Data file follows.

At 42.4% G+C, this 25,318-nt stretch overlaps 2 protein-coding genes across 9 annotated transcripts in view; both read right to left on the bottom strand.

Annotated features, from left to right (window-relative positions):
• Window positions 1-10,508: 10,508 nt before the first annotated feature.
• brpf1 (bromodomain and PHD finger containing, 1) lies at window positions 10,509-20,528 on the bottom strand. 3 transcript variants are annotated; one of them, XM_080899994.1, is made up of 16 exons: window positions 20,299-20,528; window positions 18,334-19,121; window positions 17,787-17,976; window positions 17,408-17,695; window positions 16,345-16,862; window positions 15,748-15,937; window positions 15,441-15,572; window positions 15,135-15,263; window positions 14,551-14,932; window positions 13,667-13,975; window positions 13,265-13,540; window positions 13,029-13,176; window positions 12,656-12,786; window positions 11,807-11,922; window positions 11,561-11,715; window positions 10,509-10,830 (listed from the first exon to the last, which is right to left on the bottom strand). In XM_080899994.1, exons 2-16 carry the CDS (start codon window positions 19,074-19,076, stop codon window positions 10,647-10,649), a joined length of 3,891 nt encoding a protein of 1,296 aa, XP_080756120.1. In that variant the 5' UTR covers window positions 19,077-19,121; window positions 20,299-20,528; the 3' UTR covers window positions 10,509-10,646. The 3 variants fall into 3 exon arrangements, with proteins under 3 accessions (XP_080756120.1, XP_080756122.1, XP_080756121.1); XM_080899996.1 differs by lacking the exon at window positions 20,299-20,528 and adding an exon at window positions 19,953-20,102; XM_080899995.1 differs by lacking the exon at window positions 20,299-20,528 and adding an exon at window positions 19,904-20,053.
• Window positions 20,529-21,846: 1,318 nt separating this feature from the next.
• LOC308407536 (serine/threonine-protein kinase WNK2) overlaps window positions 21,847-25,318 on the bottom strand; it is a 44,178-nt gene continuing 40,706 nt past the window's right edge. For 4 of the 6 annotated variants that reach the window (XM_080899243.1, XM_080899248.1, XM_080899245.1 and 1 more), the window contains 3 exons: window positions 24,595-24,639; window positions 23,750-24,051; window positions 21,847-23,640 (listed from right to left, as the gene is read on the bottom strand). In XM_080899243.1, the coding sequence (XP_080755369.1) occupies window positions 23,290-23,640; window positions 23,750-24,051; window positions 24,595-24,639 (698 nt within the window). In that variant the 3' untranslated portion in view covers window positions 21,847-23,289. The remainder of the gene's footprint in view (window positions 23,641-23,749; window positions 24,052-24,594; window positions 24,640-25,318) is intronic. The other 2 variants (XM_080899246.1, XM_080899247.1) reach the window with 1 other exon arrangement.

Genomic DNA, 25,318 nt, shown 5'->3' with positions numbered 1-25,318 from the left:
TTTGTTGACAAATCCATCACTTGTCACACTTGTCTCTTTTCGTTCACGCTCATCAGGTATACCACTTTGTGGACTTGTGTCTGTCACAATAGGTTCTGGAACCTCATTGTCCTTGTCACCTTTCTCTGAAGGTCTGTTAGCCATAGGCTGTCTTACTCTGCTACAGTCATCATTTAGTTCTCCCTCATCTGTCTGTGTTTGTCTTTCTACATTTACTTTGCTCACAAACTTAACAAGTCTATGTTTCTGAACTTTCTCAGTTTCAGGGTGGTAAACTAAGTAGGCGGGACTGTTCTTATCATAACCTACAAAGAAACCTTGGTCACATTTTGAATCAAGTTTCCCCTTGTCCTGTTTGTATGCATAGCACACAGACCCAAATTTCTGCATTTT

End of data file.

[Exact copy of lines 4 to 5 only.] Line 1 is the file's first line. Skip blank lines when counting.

• brpf1 (bromodomain and PHD finger containing, 1) lies at window positions 10,509-20,528 on the bottom strand. 3 transcript variants are annotated; one of them, XM_080899994.1, is made up of 16 exons: window positions 20,299-20,528; window positions 18,334-19,121; window positions 17,787-17,976; window positions 17,408-17,695; window positions 16,345-16,862; window positions 15,748-15,937; window positions 15,441-15,572; window positions 15,135-15,263; window positions 14,551-14,932; window positions 13,667-13,975; window positions 13,265-13,540; window positions 13,029-13,176; window positions 12,656-12,786; window positions 11,807-11,922; window positions 11,561-11,715; window positions 10,509-10,830 (listed from the first exon to the last, which is right to left on the bottom strand). In XM_080899994.1, exons 2-16 carry the CDS (start codon window positions 19,074-19,076, stop codon window positions 10,647-10,649), a joined length of 3,891 nt encoding a protein of 1,296 aa, XP_080756120.1. In that variant the 5' UTR covers window positions 19,077-19,121; window positions 20,299-20,528; the 3' UTR covers window positions 10,509-10,646. The 3 variants fall into 3 exon arrangements, with proteins under 3 accessions (XP_080756120.1, XP_080756122.1, XP_080756121.1); XM_080899996.1 differs by lacking the exon at window positions 20,299-20,528 and adding an exon at window positions 19,953-20,102; XM_080899995.1 differs by lacking the exon at window positions 20,299-20,528 and adding an exon at window positions 19,904-20,053.
• Window positions 20,529-21,846: 1,318 nt separating this feature from the next.